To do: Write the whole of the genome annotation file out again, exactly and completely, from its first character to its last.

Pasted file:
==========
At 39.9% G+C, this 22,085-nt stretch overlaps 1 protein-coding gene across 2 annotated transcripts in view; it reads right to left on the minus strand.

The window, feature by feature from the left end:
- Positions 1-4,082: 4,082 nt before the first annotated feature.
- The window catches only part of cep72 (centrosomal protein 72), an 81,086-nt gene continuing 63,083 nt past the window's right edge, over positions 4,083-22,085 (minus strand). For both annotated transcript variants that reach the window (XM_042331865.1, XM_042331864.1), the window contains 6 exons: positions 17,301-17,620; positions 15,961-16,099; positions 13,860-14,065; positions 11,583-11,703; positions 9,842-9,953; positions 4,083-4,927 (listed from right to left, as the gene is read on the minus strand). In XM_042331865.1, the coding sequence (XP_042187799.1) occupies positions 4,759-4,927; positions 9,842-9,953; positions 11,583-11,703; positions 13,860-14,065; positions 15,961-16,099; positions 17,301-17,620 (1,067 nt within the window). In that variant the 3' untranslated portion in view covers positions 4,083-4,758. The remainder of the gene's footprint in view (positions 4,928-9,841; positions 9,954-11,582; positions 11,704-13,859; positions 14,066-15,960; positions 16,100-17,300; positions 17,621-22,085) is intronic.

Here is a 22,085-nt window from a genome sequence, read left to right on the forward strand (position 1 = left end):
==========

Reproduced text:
At 39.9% G+C, this 22,085-nt stretch overlaps 1 protein-coding gene across 2 annotated transcripts in view; it reads right to left on the minus strand.

The window, feature by feature from the left end:
- Positions 1-4,082: 4,082 nt before the first annotated feature.
- The window catches only part of cep72 (centrosomal protein 72), an 81,086-nt gene continuing 63,083 nt past the window's right edge, over positions 4,083-22,085 (minus strand). For both annotated transcript variants that reach the window (XM_042331865.1, XM_042331864.1), the window contains 6 exons: positions 17,301-17,620; positions 15,961-16,099; positions 13,860-14,065; positions 11,583-11,703; positions 9,842-9,953; positions 4,083-4,927 (listed from right to left, as the gene is read on the minus strand). In XM_042331865.1, the coding sequence (XP_042187799.1) occupies positions 4,759-4,927; positions 9,842-9,953; positions 11,583-11,703; positions 13,860-14,065; positions 15,961-16,099; positions 17,301-17,620 (1,067 nt within the window). In that variant the 3' untranslated portion in view covers positions 4,083-4,758. The remainder of the gene's footprint in view (positions 4,928-9,841; positions 9,954-11,582; positions 11,704-13,859; positions 14,066-15,960; positions 16,100-17,300; positions 17,621-22,085) is intronic.

Here is a 22,085-nt window from a genome sequence, read left to right on the forward strand (position 1 = left end):